The crisis in the Eurozone continues. The seeds of the crisis were sown when the single currency was created. It was always going to be difficult to determine the rate at which countries would join the Euro. As the years have passed the stresses inherent in different countries with separate and often diverging economies have become ever more apparent. The setting of a single interest rate across the Eurozone has inevitably meant that for some countries the rate was too high and for others the rate was too low.
Of course all these stresses were supposed to be contained by the Growth and Stability Pact. However it was never strictly enforced and deficit budget became the norm. Countries with weaker economies were able to get away with this for a while whilstever the markets believed that the stronger Eurozone Countries would be prepared to bail out ( in other words take on responsibility for the debts of ) the weaker Eurozone Countries. To an extent this is what has repeatedly been happening as the various bailout mechanisms have been created. Ireland, Portugal, Greece, Spain have all been assisted. The problem is that the medicine doled out by Brussels has not cured the patient. The problem these countries had was too much debt. Making those debts bigger is not the answer. The markets know that. This week 100 billion euros was pledged to ‘bail out’ ailing Spanish banks a move that became essential as creditors pushed up the costs Spain had to pay to borrow more money. The move worked…. for about a day after which the costs pretty much returned to where they were.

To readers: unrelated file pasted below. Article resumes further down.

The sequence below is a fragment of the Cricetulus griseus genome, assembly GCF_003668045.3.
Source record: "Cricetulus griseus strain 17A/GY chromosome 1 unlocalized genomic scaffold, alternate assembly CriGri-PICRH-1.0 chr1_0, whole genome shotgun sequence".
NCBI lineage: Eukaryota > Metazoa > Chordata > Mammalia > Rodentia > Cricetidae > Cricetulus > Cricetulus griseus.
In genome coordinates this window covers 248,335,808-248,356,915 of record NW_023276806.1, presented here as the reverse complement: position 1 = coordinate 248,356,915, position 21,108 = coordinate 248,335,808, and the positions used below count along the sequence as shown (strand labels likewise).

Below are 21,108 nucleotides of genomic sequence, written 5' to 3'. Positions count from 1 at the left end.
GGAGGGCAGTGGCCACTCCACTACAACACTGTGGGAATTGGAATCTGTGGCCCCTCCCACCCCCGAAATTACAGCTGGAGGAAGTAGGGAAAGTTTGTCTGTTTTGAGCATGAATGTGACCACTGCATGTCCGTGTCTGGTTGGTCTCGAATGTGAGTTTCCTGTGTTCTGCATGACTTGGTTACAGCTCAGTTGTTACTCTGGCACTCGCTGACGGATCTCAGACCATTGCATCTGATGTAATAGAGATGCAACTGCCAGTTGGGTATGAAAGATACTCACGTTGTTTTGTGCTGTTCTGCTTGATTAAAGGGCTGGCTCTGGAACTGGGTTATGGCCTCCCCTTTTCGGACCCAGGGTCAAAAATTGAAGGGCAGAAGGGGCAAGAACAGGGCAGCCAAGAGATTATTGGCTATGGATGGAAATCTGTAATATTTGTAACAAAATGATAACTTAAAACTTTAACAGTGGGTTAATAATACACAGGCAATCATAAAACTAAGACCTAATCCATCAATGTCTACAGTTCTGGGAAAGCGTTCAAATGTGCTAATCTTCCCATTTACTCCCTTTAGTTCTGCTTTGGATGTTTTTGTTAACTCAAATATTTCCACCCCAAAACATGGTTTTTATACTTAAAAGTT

The problem throughout the Eurozone (just as in the UK) is that countries have too much debt, economies that are finding it increasingly difficult to compete with the tiger economies of the Far East and the growing economies of Brazil, Russia and China.
There is no easy solution.
The Fiscal Union Treaty proposed by the Eurozone countries is in essence a beefed up version of the Growth and Stability Pact. A leap towards the Eurozone countries becoming a single Country with financial decisions being taken centrally and individual nations losing their independence. I suspect that whatever the outcome of the latest Greek General Election tomorrow Brussels will do all it can to prevent Greece leaving the Euro. The Greek economy appears to be in such desperately poor shape that whatever happens I fear the hardship currently being suffered by ordinary Greeks will continue for many years to come.